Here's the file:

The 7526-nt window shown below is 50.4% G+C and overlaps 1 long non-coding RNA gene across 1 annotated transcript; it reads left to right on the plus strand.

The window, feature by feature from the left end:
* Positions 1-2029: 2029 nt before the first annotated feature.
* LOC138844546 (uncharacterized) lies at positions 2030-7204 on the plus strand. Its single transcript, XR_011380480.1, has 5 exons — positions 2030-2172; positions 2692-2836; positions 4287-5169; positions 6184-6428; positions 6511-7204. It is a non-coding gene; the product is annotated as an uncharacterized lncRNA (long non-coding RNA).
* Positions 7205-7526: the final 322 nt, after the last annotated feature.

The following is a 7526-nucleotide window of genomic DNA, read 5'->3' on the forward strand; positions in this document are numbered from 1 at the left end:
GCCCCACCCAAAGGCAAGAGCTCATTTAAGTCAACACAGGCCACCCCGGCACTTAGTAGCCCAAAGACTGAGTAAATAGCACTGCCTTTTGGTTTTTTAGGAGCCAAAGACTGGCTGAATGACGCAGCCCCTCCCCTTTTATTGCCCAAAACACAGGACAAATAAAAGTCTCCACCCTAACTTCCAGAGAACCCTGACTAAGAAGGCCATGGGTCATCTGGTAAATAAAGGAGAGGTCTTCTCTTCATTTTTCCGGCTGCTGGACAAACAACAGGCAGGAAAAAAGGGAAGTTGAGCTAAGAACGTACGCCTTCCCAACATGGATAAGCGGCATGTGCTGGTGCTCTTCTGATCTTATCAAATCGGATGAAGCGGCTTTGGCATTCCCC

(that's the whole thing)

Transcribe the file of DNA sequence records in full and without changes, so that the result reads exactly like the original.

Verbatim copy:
The 7526-nt window shown below is 50.4% G+C and overlaps 1 long non-coding RNA gene across 1 annotated transcript; it reads left to right on the plus strand.

The window, feature by feature from the left end:
* Positions 1-2029: 2029 nt before the first annotated feature.
* LOC138844546 (uncharacterized) lies at positions 2030-7204 on the plus strand. Its single transcript, XR_011380480.1, has 5 exons — positions 2030-2172; positions 2692-2836; positions 4287-5169; positions 6184-6428; positions 6511-7204. It is a non-coding gene; the product is annotated as an uncharacterized lncRNA (long non-coding RNA).
* Positions 7205-7526: the final 322 nt, after the last annotated feature.

The following is a 7526-nucleotide window of genomic DNA, read 5'->3' on the forward strand; positions in this document are numbered from 1 at the left end:
GCCCCACCCAAAGGCAAGAGCTCATTTAAGTCAACACAGGCCACCCCGGCACTTAGTAGCCCAAAGACTGAGTAAATAGCACTGCCTTTTGGTTTTTTAGGAGCCAAAGACTGGCTGAATGACGCAGCCCCTCCCCTTTTATTGCCCAAAACACAGGACAAATAAAAGTCTCCACCCTAACTTCCAGAGAACCCTGACTAAGAAGGCCATGGGTCATCTGGTAAATAAAGGAGAGGTCTTCTCTTCATTTTTCCGGCTGCTGGACAAACAACAGGCAGGAAAAAAGGGAAGTTGAGCTAAGAACGTACGCCTTCCCAACATGGATAAGCGGCATGTGCTGGTGCTCTTCTGATCTTATCAAATCGGATGAAGCGGCTTTGGCATTCCCC